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DNA Test Costs

Each testing laboratory can establish their own price for the cost of the PKD test. Since the DNA swabs are stable and can be shipped in the regular mail, breeders are advised to focus on reliability, reputation, customer service and investment in cat research for future genetic testing during the selection of their testing laboratory. Laboratories are generally willing to negotiate for lower testing costs if multiple tests are requested, such as coat color tests (agouti, brown, and color). Additionally, if groups or registeries can organized "bulk" shipments of samples and assist with data management, lower rates can be negotiated. After paying the licensing fee for the test, each laboratory will have to pay annual royalities for each PKD test. After patent and associated costs are recovered by the University of California, testing revenue from license fees and royalites are shared with the University and the patent investigators. Patent investigators have the option to re-invest revenue into feline research.

Please contact the UC Davis Office of Research for further assistance for information on the UC patent policy and procedures. 

DNA Testing Laboratory Contacts

Presented below are testing laboratories that have participated in the International Society of Animal Genetics Cat comparison test (in bold) for the development of thcat parentage / identification panel and laboratories that are known to do other cat genetic testing.  The list is not exhasutive and not meant as an endorsement.  If you would like you laboratory added to the list, please contact the Lyons' Laboratory at: felinegenome@ucdavis.edu. Here is a list of service laboratories (Excel file) and which tests they perform! Additional information about cat genetic tests can be found on the "Other Resources" page.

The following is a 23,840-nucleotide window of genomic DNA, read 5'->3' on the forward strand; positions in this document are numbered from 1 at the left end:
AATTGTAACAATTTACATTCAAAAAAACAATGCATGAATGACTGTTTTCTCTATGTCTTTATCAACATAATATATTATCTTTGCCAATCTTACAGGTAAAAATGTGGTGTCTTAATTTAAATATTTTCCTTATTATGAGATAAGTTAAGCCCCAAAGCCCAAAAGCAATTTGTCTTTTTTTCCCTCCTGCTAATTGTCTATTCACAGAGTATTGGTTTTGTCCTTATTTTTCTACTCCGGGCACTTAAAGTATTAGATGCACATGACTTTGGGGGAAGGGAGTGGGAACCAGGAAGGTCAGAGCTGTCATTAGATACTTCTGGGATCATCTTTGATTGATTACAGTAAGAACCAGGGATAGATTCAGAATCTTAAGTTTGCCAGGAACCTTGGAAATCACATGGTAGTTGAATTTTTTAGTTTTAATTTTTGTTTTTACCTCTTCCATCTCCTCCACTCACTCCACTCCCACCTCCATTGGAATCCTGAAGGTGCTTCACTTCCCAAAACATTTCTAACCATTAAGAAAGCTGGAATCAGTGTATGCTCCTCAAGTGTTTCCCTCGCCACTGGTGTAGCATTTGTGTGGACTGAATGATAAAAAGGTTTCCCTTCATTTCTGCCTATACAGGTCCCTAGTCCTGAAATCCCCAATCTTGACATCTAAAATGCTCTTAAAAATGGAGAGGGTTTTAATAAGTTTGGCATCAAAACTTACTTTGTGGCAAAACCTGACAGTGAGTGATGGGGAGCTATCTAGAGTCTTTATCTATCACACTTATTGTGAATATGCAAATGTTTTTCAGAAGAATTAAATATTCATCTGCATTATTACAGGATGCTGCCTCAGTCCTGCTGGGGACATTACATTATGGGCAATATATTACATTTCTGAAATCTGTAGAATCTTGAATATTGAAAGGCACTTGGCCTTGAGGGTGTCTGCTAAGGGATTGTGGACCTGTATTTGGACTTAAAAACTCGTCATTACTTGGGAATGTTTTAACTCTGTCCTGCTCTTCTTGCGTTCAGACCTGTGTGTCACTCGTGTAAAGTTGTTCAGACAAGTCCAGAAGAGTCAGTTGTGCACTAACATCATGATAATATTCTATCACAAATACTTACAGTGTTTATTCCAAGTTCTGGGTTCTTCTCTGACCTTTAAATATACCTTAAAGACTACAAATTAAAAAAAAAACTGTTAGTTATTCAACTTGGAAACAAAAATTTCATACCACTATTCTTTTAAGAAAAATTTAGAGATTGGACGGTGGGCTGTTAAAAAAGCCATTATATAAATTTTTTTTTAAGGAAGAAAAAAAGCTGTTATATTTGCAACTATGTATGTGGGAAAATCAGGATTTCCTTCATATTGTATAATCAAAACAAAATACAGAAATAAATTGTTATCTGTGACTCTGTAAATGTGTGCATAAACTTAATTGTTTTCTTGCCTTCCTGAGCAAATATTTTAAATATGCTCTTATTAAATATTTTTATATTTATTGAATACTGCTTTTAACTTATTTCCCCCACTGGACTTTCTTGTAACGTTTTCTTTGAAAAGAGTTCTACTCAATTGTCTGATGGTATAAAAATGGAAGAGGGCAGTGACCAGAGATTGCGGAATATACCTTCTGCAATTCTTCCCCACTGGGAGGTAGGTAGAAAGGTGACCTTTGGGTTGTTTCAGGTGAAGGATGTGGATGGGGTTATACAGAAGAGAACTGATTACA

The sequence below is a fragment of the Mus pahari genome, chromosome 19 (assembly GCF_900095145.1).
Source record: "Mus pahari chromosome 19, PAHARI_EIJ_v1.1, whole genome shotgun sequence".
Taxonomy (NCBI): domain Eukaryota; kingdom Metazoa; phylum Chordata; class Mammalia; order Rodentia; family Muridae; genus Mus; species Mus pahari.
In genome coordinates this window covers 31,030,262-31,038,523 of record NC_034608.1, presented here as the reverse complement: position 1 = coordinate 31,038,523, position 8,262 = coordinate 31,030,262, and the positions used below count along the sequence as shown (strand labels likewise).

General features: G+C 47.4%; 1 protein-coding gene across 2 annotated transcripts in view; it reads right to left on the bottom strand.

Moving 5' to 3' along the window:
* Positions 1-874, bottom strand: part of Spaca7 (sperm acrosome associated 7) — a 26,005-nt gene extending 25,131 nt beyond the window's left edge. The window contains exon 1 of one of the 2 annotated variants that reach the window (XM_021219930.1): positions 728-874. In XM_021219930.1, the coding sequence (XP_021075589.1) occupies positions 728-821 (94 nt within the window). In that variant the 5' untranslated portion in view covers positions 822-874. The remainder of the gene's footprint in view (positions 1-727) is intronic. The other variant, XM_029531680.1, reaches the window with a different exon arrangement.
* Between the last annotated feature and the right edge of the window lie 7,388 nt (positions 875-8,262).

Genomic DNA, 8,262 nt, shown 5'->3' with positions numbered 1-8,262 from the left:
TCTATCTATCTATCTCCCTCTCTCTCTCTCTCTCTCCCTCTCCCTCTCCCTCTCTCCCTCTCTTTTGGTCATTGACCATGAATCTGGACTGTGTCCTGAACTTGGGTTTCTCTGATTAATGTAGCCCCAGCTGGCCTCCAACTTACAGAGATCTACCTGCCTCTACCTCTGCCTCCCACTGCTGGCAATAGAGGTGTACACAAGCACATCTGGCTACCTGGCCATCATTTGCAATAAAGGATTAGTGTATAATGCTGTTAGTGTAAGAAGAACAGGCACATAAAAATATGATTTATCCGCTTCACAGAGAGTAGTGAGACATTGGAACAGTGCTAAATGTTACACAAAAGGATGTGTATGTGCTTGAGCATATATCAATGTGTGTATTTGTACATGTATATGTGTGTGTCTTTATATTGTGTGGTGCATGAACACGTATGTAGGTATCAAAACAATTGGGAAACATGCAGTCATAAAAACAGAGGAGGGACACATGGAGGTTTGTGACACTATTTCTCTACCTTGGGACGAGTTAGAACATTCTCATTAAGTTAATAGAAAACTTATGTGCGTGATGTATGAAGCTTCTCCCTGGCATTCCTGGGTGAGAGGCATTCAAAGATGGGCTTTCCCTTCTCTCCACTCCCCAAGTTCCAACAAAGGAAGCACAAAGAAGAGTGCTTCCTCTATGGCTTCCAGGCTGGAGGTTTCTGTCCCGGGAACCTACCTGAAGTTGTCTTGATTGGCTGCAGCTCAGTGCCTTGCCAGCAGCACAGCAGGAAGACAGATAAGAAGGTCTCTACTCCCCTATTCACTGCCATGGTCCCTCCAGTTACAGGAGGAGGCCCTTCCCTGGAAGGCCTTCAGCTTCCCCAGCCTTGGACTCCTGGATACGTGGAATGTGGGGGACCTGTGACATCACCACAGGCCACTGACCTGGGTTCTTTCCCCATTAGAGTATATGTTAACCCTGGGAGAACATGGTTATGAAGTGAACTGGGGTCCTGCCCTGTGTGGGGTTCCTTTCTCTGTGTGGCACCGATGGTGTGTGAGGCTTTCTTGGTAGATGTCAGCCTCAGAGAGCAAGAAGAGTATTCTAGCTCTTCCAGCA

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Laboratory

Location

Website

Veterinary Genetics Lab

Davis, CA

www.vgl.ucdavis.edu

Australian Specialized Animal

Clayton, Australia

www.asaplab.com.au

Animal DNA Testing

Melbourne, Australia

www.animalsdna.com

Animal Health Trust

Suffolk, England

www.aht.org.uk

Antagene Immeuble Le Meltem

La tour de Salvagny, France

www.antagene.com

Bio Axis DNA Research Center

Hyderabad, India

www.dnares.in

Genindexe

La Rochelle, France

www.genindexe.com

Genomia s.r.o.

Plzen, Czech Republic

www.genomia.cz

Genoscoper

Helsinki, Finland

www.genoscoper.com

Gribbles Veterinary

Glenside, Australia

www.gribblesvets.com

Laboklin

Bad Kissingen, Germany

www.laboklin.de

Langford Veterinary Services

Langford, United Kingdom

www.langfordvets.co.uk

Penngen

Philadelphia, PA

research.vet.upenn.edu/penngen

Progenus S. A.

Gembloux, Belgium

www.progenus.be

Van Haeringen Laboratory

Wageningen, Netherlands

www.vhlgenetics.com

Veterinary Medicine & Biomedical Sciences
(Texas A&M University)

College Station, TX

www.vetmed.tamu.ed/animalgenetics

VetGen

Ann Arbor, MI

www.vetgen.com

Vetogene

Milano, Italy

www.vetogene.com

Weatherby Ireland Lab

Wellingtonborough, UK

www.weatherbys-group.com

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Contact the Lyons’ Den

Leslie Lyons PhD
SVM Population Health & Reproduction
4206 VetMed 3A University of Calfornia, Davis
One Shields Avenue
Davis, CA 95616
530-754-2287 (4-CATS)
Email : felinegenome@ucdavis.edu and lalyons@ucdavis.edu